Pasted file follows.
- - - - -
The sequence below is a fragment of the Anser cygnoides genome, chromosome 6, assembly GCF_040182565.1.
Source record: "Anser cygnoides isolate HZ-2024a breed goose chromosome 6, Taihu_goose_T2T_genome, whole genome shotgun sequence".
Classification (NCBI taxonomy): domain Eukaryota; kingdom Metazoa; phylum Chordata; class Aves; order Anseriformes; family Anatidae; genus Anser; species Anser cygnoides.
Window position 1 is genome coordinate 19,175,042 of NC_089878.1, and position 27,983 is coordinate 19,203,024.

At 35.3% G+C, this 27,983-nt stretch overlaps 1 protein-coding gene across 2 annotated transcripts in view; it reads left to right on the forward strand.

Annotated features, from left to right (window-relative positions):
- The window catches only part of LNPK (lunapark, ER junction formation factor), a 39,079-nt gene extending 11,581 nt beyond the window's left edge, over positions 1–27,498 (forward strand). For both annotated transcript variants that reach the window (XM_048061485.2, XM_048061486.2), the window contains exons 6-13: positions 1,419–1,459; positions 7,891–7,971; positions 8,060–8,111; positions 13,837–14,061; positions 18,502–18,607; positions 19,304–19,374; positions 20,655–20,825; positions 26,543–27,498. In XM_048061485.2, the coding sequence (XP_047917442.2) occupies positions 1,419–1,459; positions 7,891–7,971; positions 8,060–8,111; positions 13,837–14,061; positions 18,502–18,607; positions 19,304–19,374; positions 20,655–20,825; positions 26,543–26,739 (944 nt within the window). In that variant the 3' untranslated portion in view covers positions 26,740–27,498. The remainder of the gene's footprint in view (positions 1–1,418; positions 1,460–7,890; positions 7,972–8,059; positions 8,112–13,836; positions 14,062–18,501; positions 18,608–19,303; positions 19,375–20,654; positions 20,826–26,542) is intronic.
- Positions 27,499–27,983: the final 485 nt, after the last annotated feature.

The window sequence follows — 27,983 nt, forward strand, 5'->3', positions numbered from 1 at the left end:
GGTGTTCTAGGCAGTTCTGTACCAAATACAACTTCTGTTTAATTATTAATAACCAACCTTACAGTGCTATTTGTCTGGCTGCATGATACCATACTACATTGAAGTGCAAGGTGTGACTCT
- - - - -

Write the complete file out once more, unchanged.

The sequence below is a fragment of the Anser cygnoides genome, chromosome 6, assembly GCF_040182565.1.
Source record: "Anser cygnoides isolate HZ-2024a breed goose chromosome 6, Taihu_goose_T2T_genome, whole genome shotgun sequence".
Classification (NCBI taxonomy): domain Eukaryota; kingdom Metazoa; phylum Chordata; class Aves; order Anseriformes; family Anatidae; genus Anser; species Anser cygnoides.
Window position 1 is genome coordinate 19,175,042 of NC_089878.1, and position 27,983 is coordinate 19,203,024.

At 35.3% G+C, this 27,983-nt stretch overlaps 1 protein-coding gene across 2 annotated transcripts in view; it reads left to right on the forward strand.

Annotated features, from left to right (window-relative positions):
- The window catches only part of LNPK (lunapark, ER junction formation factor), a 39,079-nt gene extending 11,581 nt beyond the window's left edge, over positions 1–27,498 (forward strand). For both annotated transcript variants that reach the window (XM_048061485.2, XM_048061486.2), the window contains exons 6-13: positions 1,419–1,459; positions 7,891–7,971; positions 8,060–8,111; positions 13,837–14,061; positions 18,502–18,607; positions 19,304–19,374; positions 20,655–20,825; positions 26,543–27,498. In XM_048061485.2, the coding sequence (XP_047917442.2) occupies positions 1,419–1,459; positions 7,891–7,971; positions 8,060–8,111; positions 13,837–14,061; positions 18,502–18,607; positions 19,304–19,374; positions 20,655–20,825; positions 26,543–26,739 (944 nt within the window). In that variant the 3' untranslated portion in view covers positions 26,740–27,498. The remainder of the gene's footprint in view (positions 1–1,418; positions 1,460–7,890; positions 7,972–8,059; positions 8,112–13,836; positions 14,062–18,501; positions 18,608–19,303; positions 19,375–20,654; positions 20,826–26,542) is intronic.
- Positions 27,499–27,983: the final 485 nt, after the last annotated feature.

The window sequence follows — 27,983 nt, forward strand, 5'->3', positions numbered from 1 at the left end:
GGTGTTCTAGGCAGTTCTGTACCAAATACAACTTCTGTTTAATTATTAATAACCAACCTTACAGTGCTATTTGTCTGGCTGCATGATACCATACTACATTGAAGTGCAAGGTGTGACTCT